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October 12th 2010 print

“Read this book”

Rodney Hide: “It’s a very significant book. It will save countless lives. These would be the lives lost should the world’s poor be condemned to the grinding poverty implicit in the now world-wide political goal of dramatically curtailing the use of fossil fuels.”

Rodney Hide launches Bob Carter’s new book Climate: The Counter Consensus:

Professor Bob Carter has written the best book on the science of human-induced global warning I have read.

It’s a very significant book. It will save countless lives. These would be the lives lost should the world’s poor be condemned to the grinding poverty implicit in the now world-wide political goal of dramatically curtailing the use of fossil fuels.

That goal, in turn, is driven by the so-called scientific consensus and by pronouncements from on high from the UN’s Inter-Governmental Panel on Climate Change.
These summarised are that continued industrialisation will condemn us to catastrophic global warming in a hundred years or so. Therefore we must act, and act immediately before it is too late.

Prof Carter’s book will save countless lives. It will also save trillions of dollars in resources, natural, human and physical. Precious resources that the human race striving to provide every human being with the means for them to reach their full potential can ill-afford to lose.

That’s the waste that would otherwise be driven by the endless climate change bureaucracy and the massive costs inherent in climate change policy designed to upend society and stifle industrial processes and progress.

Lives and resources. That’s how significant this book is.

Bob Carter clearly loves and respects science. It comes through in every page.

The sadness too that the key casualty of the global warming scare has been science as scientists and august scientific organisations have been corralled, herded and banded together to declare like the clerics of old what is true and what is not. But of course science is not scientists and scientific agencies declaring what is true and, more importantly, what is not, it is the facts.

What makes science special is not the scientists and the authorities but the activity of critical testing of ideas not against what we think we know, or would like to believe, or the politics of the day, but against real world experience. We know too that the facts never allow us to prove a theory once and for all. The best they allow is for us to declare a theory false and another theory the best we have tentatively for now.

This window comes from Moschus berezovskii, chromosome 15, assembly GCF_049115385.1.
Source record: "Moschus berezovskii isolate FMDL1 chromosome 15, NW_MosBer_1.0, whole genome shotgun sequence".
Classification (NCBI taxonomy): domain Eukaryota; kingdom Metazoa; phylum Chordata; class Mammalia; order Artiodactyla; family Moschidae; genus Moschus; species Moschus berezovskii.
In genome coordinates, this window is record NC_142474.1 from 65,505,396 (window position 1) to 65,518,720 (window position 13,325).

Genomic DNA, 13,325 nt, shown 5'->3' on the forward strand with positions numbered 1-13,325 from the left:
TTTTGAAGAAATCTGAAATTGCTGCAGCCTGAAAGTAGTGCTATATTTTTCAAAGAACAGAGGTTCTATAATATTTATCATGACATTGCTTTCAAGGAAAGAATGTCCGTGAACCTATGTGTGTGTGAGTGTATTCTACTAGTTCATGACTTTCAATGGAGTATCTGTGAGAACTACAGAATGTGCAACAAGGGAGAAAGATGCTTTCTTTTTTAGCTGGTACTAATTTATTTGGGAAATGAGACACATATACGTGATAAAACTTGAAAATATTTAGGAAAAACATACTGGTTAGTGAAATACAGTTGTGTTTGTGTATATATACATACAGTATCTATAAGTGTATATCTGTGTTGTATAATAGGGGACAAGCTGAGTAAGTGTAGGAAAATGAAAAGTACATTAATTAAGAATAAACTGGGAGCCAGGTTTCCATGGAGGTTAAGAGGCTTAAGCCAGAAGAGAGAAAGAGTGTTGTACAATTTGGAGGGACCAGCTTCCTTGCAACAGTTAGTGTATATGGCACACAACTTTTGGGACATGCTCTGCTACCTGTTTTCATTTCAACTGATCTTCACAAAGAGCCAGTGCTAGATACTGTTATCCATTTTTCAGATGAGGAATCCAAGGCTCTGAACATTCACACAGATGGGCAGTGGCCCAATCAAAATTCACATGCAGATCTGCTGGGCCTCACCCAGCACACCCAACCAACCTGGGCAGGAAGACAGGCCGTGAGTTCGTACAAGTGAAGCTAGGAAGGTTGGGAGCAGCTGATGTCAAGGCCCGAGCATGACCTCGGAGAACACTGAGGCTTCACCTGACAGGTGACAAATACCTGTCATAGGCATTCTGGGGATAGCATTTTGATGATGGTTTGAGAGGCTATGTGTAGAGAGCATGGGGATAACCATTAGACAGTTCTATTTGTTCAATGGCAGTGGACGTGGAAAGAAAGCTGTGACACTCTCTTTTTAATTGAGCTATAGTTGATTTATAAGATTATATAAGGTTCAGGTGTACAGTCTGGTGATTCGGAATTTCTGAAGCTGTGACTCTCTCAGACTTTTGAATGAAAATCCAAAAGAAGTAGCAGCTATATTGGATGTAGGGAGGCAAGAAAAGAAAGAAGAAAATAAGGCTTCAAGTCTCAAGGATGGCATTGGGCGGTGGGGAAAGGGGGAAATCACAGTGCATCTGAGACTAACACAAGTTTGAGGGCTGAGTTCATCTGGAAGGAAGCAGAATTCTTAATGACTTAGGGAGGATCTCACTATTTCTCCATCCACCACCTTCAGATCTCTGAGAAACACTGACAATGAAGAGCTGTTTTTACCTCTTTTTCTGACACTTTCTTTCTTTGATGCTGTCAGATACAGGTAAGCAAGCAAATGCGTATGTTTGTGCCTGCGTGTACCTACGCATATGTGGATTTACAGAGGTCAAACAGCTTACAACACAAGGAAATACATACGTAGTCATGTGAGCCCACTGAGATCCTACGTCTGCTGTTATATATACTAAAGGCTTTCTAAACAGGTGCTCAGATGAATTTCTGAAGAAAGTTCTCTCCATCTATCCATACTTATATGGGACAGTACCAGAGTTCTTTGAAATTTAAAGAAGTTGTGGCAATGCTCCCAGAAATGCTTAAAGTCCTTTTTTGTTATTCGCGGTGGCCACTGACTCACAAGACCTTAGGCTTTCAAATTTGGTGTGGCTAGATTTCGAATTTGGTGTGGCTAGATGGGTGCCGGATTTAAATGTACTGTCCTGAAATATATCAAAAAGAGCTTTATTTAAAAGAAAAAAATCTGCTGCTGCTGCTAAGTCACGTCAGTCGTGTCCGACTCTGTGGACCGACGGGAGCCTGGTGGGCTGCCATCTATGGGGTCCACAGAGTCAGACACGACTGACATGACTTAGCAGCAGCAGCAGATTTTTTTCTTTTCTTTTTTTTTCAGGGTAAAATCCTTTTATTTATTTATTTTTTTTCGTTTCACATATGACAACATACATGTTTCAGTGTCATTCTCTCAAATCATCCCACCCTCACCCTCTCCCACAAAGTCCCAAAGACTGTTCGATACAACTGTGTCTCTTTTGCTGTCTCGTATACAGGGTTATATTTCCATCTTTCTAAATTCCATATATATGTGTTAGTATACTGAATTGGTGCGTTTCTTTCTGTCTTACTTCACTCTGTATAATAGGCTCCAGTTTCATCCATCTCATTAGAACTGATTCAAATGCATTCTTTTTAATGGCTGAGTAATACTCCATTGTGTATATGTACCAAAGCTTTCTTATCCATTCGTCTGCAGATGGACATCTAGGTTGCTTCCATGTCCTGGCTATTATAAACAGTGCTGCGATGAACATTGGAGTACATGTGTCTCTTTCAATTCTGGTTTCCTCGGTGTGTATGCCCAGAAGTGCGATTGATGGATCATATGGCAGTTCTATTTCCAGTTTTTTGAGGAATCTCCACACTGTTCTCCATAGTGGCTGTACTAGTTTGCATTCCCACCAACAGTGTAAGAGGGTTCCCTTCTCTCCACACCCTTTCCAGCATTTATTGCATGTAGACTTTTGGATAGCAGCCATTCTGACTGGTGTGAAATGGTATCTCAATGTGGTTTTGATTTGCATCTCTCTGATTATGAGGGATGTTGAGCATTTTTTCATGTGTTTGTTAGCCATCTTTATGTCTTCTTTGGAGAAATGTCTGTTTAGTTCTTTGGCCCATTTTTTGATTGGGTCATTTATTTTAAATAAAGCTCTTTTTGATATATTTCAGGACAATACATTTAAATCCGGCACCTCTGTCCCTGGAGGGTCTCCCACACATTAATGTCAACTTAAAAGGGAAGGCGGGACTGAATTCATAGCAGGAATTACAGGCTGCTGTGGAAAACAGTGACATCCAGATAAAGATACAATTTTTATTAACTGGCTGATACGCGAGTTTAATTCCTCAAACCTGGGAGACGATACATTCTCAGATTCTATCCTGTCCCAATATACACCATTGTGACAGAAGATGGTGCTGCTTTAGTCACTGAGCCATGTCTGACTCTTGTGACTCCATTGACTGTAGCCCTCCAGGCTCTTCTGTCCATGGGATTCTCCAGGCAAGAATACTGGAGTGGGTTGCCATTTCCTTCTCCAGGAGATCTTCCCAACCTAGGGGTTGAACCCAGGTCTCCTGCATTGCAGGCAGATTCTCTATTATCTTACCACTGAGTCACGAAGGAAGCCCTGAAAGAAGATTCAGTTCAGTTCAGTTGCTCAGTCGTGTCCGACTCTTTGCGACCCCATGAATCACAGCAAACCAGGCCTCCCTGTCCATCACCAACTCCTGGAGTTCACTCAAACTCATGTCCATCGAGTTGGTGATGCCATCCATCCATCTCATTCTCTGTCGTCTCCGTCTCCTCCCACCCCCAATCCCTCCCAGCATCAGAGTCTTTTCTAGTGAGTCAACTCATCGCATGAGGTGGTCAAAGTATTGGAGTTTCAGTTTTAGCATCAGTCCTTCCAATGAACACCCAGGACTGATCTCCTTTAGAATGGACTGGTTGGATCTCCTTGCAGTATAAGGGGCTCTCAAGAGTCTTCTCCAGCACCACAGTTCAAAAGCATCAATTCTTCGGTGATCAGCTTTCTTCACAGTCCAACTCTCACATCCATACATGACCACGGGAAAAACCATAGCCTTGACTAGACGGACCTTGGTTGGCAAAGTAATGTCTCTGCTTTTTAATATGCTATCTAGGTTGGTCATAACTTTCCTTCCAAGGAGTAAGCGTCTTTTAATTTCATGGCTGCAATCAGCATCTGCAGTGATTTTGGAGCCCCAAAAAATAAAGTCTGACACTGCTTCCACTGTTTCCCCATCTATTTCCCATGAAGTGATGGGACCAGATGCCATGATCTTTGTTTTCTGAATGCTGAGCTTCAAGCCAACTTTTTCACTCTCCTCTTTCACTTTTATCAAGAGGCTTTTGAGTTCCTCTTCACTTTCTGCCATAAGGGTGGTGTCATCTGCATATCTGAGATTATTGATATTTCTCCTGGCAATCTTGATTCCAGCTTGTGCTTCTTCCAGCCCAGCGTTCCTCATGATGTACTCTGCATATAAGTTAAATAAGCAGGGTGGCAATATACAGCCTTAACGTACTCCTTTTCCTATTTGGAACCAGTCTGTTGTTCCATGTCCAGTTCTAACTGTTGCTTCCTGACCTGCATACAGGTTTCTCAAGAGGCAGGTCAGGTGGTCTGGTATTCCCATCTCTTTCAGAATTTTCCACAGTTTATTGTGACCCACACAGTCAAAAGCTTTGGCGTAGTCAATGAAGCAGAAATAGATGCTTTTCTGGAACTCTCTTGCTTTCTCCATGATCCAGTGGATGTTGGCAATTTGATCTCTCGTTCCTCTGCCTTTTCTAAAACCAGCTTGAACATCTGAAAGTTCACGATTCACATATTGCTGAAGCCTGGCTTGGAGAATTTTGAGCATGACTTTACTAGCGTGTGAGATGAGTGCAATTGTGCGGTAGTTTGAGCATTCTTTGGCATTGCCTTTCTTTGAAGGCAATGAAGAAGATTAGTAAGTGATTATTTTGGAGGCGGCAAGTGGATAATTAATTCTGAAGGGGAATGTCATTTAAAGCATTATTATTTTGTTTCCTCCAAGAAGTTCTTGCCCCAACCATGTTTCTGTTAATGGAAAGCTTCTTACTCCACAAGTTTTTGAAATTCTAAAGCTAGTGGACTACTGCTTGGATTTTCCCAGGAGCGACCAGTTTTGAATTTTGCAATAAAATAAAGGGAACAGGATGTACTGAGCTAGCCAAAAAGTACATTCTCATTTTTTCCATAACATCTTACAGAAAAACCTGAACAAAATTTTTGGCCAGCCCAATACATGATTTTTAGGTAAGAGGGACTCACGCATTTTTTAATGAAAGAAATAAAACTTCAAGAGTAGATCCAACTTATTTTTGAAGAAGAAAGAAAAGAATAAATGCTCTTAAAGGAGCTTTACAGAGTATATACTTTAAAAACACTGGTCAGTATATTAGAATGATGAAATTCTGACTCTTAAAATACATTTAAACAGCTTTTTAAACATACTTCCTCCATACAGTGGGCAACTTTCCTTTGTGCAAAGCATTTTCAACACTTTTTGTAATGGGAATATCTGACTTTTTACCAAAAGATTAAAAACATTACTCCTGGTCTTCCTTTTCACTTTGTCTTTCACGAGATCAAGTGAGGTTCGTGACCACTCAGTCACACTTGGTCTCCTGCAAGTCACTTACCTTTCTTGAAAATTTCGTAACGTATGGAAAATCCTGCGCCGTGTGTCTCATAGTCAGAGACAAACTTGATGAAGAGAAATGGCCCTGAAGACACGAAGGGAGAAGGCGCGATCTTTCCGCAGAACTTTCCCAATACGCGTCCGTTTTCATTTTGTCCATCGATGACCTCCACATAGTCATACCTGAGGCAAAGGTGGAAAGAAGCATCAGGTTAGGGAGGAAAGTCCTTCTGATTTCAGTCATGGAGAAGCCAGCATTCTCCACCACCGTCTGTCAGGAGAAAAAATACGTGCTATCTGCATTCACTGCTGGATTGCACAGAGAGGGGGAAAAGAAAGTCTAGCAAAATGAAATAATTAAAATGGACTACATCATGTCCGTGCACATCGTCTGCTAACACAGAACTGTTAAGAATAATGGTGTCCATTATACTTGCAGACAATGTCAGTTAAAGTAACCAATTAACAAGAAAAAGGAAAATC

The power of science is not its truth value but rather its ability to expand our knowledge through the critical testing of rival theories and the elimination of theories that don’t withstand scrutiny. That’s how knowledge grows. That’s science’s power.

Science doesn’t deliver truths down from on high by consensus.

I know that if Climate: The Counter Consensus had been published two years ago New Zealand would have been spared its wealth-sapping Emissions Trading Scheme. That ETS is putting pressure on farmers, ruining otherwise successful businesses, driving up heating costs for pensioners, and putting valuable land into forestry which would otherwise be uneconomic.

I am in a unique position to judge how Bob Carter’s book would have altered New Zealand’s political history. That’s because after the election in 2008 I was able as leader of the ACT Party to put on hold the ETS we had inherited from previous Prime Minister Helen Clark until a proper Parliamentary Inquiry was held.

ACT campaigned in 2008 to dump the ETS. National campaigned to keep it – but to reduce the initial costs to businesses and to households. However, National needed ACT’s support to form a government. The deal was struck to have a proper inquiry.

My view was that a proper inquiry would sink the ETS.

It proved a waste of time. There was no interest nor desire from the other parties to do the job of considering the science, the options, what the rest of the world was doing, and the costs to New Zealand of the proposed ETS. It was an inquiry in name only and New Zealand ended up where it started but with the initial price of CO2 halved.

With Bob Carter’s book ACT would have skipped the inquiry. We would simply have made our support conditional on Prime Minister John Key and Climate Change Minister Nick Smith reading “Climate: the Counter Consensus”. These are two very smart guys. I believe it would be impossible for them to read Bob’s book and then in good conscience proceed to inflict on New Zealand a wealth-sapping and inequitable ETS.

The ETS’s effect is to drive up the cost to my aged mum and dad of warming their house to the benefit of multinational forestry companies. It’s a deeply unfair tax.

I am here to encourage Australian politicians and policy makers to read this book and avoid New Zealand’s costly mistake.

Read the full text of Rodney Hides’s speech at act.org.nz